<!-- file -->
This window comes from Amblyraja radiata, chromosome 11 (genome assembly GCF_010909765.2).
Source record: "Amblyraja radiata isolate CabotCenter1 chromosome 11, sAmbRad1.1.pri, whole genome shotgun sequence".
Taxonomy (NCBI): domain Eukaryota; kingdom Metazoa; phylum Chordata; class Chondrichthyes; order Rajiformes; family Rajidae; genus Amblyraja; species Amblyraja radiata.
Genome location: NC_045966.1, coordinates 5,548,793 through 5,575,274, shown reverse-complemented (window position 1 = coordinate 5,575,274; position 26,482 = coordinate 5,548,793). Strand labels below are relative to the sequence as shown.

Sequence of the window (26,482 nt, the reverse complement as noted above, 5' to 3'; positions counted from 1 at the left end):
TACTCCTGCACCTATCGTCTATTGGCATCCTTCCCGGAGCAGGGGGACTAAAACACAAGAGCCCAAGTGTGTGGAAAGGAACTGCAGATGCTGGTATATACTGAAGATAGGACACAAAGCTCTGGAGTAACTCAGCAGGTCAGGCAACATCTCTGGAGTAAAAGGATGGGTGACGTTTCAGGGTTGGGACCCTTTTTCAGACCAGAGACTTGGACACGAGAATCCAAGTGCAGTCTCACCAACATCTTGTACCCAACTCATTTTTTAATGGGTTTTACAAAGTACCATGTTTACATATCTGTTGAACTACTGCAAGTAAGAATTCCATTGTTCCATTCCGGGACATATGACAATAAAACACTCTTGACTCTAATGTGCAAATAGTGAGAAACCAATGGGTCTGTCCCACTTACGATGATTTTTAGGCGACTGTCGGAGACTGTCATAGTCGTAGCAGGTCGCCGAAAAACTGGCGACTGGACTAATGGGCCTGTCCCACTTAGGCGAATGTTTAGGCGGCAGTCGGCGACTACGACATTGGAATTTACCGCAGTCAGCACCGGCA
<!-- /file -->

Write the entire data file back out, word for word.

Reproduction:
This window comes from Amblyraja radiata, chromosome 11 (genome assembly GCF_010909765.2).
Source record: "Amblyraja radiata isolate CabotCenter1 chromosome 11, sAmbRad1.1.pri, whole genome shotgun sequence".
Taxonomy (NCBI): domain Eukaryota; kingdom Metazoa; phylum Chordata; class Chondrichthyes; order Rajiformes; family Rajidae; genus Amblyraja; species Amblyraja radiata.
Genome location: NC_045966.1, coordinates 5,548,793 through 5,575,274, shown reverse-complemented (window position 1 = coordinate 5,575,274; position 26,482 = coordinate 5,548,793). Strand labels below are relative to the sequence as shown.

Sequence of the window (26,482 nt, the reverse complement as noted above, 5' to 3'; positions counted from 1 at the left end):
TACTCCTGCACCTATCGTCTATTGGCATCCTTCCCGGAGCAGGGGGACTAAAACACAAGAGCCCAAGTGTGTGGAAAGGAACTGCAGATGCTGGTATATACTGAAGATAGGACACAAAGCTCTGGAGTAACTCAGCAGGTCAGGCAACATCTCTGGAGTAAAAGGATGGGTGACGTTTCAGGGTTGGGACCCTTTTTCAGACCAGAGACTTGGACACGAGAATCCAAGTGCAGTCTCACCAACATCTTGTACCCAACTCATTTTTTAATGGGTTTTACAAAGTACCATGTTTACATATCTGTTGAACTACTGCAAGTAAGAATTCCATTGTTCCATTCCGGGACATATGACAATAAAACACTCTTGACTCTAATGTGCAAATAGTGAGAAACCAATGGGTCTGTCCCACTTACGATGATTTTTAGGCGACTGTCGGAGACTGTCATAGTCGTAGCAGGTCGCCGAAAAACTGGCGACTGGACTAATGGGCCTGTCCCACTTAGGCGAATGTTTAGGCGGCAGTCGGCGACTACGACATTGGAATTTACCGCAGTCAGCACCGGCA